1. Introduction to Visualization


Visualization is an important skill. To understand why, we’ll examine some examples of business visualizations in this course, and learn about the type of problems that can occur when creating visuals.

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  1. Lesson Goal (00:18)

    The goal of this lesson is to learn about the importance of good visualizations in business.

  2. Importance of Visualization (00:25)

    Visualization is an increasingly important business skill, and applications like tableau and Power BI have made visualization more accessible than ever. But the default settings of these applications may not create the best visuals, so understanding the underlying principles of data visualization will help you create the best possible charts.

  3. Potential Issues With Visuals (01:05)

    There are numerous possible issues that can arise if you create visualizations without adequately considering visualization principles. The examples we consider here are:

    • A stacked bar chart may contain so many segments that it’s impossible to easily identify which are smallest or largest.

    • A scatter plot containing various different shapes and symbols is difficult to interpret because of the number of points on the chart.

    • The effectiveness of a table can vary significantly depending on how the data is sorted and colored.

    • A large table of numbers may contain so much information that it’s impossible to process and understand at a glance.

  4. Course Overview (02:55)

    This course covers the following areas:

    • How people process visualizations

    • How visualization impacts businesses

    • The Visual Language Hierarchy

    • Applying the hierarchy in your company


Hello, and welcome to Kubicle's course on visual data thinking. Our aim in this course is to introduce a framework you can use to develop effective visualizations that will communicate important messages to other people.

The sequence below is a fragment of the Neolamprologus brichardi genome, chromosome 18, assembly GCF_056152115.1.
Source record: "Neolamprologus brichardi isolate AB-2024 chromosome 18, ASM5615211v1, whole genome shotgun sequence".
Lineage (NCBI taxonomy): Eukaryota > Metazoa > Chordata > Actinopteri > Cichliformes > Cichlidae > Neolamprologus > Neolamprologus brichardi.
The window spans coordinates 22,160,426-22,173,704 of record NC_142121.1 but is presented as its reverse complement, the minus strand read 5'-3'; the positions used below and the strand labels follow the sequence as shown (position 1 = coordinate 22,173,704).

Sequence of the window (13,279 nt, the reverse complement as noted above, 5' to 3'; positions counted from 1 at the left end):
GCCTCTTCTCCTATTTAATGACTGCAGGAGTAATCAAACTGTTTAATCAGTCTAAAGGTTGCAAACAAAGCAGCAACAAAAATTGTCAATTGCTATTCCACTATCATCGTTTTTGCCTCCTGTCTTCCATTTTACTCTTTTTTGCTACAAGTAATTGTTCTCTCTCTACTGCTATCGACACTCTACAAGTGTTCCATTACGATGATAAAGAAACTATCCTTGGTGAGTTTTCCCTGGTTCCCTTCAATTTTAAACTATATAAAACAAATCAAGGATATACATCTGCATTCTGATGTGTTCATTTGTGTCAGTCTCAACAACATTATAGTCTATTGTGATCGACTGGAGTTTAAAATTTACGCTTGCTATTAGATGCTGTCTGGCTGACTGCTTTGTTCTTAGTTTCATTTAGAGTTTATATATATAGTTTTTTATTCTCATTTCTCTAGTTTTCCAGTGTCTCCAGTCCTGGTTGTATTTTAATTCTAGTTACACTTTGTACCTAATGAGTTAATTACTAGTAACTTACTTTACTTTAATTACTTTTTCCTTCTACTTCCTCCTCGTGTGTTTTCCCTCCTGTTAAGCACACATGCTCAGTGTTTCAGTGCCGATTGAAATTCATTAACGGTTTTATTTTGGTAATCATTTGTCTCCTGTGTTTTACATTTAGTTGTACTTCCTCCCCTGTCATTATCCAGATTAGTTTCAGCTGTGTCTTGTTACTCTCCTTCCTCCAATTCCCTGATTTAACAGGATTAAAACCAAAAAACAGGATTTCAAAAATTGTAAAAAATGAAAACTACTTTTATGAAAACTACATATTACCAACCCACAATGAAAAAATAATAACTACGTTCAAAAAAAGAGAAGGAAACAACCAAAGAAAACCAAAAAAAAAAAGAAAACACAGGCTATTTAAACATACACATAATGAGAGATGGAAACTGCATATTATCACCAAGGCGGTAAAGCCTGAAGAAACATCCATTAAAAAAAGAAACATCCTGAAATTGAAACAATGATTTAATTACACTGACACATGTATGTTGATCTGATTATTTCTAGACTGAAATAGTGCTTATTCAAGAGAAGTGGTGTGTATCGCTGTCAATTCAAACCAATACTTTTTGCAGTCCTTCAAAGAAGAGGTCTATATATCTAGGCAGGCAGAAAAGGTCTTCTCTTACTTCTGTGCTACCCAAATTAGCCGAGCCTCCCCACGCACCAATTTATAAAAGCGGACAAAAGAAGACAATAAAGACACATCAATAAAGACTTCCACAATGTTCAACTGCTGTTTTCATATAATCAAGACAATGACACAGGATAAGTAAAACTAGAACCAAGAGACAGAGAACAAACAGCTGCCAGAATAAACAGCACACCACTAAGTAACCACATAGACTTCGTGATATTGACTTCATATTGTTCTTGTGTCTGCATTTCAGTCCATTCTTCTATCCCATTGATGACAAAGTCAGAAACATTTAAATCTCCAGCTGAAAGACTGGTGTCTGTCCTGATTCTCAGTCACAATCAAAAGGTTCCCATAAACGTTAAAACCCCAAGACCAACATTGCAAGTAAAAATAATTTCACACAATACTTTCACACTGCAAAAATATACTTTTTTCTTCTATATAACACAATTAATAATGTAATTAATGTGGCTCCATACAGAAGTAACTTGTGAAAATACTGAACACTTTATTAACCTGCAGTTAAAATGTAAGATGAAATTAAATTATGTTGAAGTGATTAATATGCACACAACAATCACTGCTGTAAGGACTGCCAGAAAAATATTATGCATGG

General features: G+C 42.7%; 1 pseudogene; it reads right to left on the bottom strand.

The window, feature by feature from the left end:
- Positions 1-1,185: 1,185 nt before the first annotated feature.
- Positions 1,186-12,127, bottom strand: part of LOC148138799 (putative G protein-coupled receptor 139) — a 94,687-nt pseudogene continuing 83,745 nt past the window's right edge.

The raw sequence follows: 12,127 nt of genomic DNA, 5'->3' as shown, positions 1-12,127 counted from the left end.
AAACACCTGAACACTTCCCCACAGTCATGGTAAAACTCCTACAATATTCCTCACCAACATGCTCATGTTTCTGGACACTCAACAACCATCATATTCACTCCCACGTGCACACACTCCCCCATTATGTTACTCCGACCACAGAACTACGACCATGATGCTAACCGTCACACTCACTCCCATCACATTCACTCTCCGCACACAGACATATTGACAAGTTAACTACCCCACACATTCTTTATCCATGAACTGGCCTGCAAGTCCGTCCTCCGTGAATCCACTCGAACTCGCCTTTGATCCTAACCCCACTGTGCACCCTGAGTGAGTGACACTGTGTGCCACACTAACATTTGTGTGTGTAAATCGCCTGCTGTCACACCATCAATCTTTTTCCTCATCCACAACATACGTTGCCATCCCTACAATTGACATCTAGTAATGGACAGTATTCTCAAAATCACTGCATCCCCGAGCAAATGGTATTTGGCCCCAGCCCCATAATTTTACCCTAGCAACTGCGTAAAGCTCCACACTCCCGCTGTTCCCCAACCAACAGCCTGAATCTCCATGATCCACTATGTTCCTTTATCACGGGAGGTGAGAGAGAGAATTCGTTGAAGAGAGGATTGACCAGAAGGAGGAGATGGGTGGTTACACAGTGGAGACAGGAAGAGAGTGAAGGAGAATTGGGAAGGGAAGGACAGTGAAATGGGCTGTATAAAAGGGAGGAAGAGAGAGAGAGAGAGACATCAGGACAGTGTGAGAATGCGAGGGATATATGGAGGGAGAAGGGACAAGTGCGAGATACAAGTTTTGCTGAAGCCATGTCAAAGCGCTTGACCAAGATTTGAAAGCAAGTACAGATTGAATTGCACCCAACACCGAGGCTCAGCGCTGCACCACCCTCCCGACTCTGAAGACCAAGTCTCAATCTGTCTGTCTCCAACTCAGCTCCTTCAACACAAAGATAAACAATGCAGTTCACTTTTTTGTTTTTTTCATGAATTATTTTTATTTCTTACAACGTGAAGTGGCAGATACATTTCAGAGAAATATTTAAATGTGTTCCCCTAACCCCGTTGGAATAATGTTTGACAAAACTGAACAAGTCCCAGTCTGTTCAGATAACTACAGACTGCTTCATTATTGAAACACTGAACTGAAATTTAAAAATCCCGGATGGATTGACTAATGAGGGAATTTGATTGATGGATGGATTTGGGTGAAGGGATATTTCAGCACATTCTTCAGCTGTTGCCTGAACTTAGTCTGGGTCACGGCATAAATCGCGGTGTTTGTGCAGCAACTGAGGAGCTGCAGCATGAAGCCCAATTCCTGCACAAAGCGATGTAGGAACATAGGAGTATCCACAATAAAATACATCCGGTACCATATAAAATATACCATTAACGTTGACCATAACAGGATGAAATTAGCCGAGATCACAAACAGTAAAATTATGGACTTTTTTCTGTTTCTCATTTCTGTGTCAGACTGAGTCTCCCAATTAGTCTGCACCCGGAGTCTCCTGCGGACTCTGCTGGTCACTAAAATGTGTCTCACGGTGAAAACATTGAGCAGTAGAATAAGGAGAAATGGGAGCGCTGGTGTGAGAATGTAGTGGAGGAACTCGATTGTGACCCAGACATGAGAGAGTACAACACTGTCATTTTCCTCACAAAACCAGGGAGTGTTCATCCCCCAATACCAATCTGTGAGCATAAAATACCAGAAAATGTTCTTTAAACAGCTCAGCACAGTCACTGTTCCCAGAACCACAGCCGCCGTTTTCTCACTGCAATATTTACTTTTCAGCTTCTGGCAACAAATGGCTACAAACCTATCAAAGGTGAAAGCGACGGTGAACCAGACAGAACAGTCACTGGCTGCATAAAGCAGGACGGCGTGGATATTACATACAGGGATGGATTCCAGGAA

In this first lesson, we'll learn about the importance of good visualizations in business.

Data visualization has become increasingly popular in recent times. Visualizations help explain the results of your data analysis in a way that's easy for anyone to understand. Visualization applications like Tableau or Power BI have made it easier than ever to create charts and dashboards quickly, even if you don't have a lot of technical expertise.

However, these applications can sometimes lead you astray. The default settings may not always create the best visuals and some knowledge of how to visualize data effectively is essential to creating charts that are as effective as possible.

To understand the importance of following best practice when creating visualizations, let's look at a few examples of visualizations that don't work. Here, we can see a chart that shows sales for various product categories in different regions, but which product and region combination has the highest sales? Well, it's almost impossible to know for sure. There are so many segments and so many different colors that it's very difficult to obtain any real insights from this chart.

Here, we can see a chart attempting to show sales and profits for various different regions.

It's tricky to identify which regions are performing best or worst because a number of symbols makes the chart difficult to interpret.

Sometimes, there are multiple ways of visualizing something. Here, we can see three different ways of showing profits for a number of different products, but which is best if we want to understand the range of product values? Number one isn't very good because the products are not shown in the order of profit. So we have to scan the table to find the highest and lowest values.

In number three, we still have to scan the table, but the color coding makes this process easier.

Number two is actually the best, as the profit values are ordered from highest to lowest. So we can identify the range of values with a quick glance.

Finally, let's consider this table showing monthly sales changes for various product categories. Clearly there's far too much information here.

Trying to identify any insights from this table is extremely difficult, if not impossible.

Clearly, there are many ways in which visualizations can go wrong. In our courses on this subject, we'll teach you how to fix problematic visuals like this and create better and more useful charts.

In this course, we'll start by learning how people process visualizations and how visualization impacts businesses. We'll then spend several lessons learning about the visual language hierarchy, a framework for creating effective visualizations. Finally, we'll learn how you can apply this hierarchy to your company, to achieve the best possible results.

We'll start in the next lesson by learning how our brain processes images.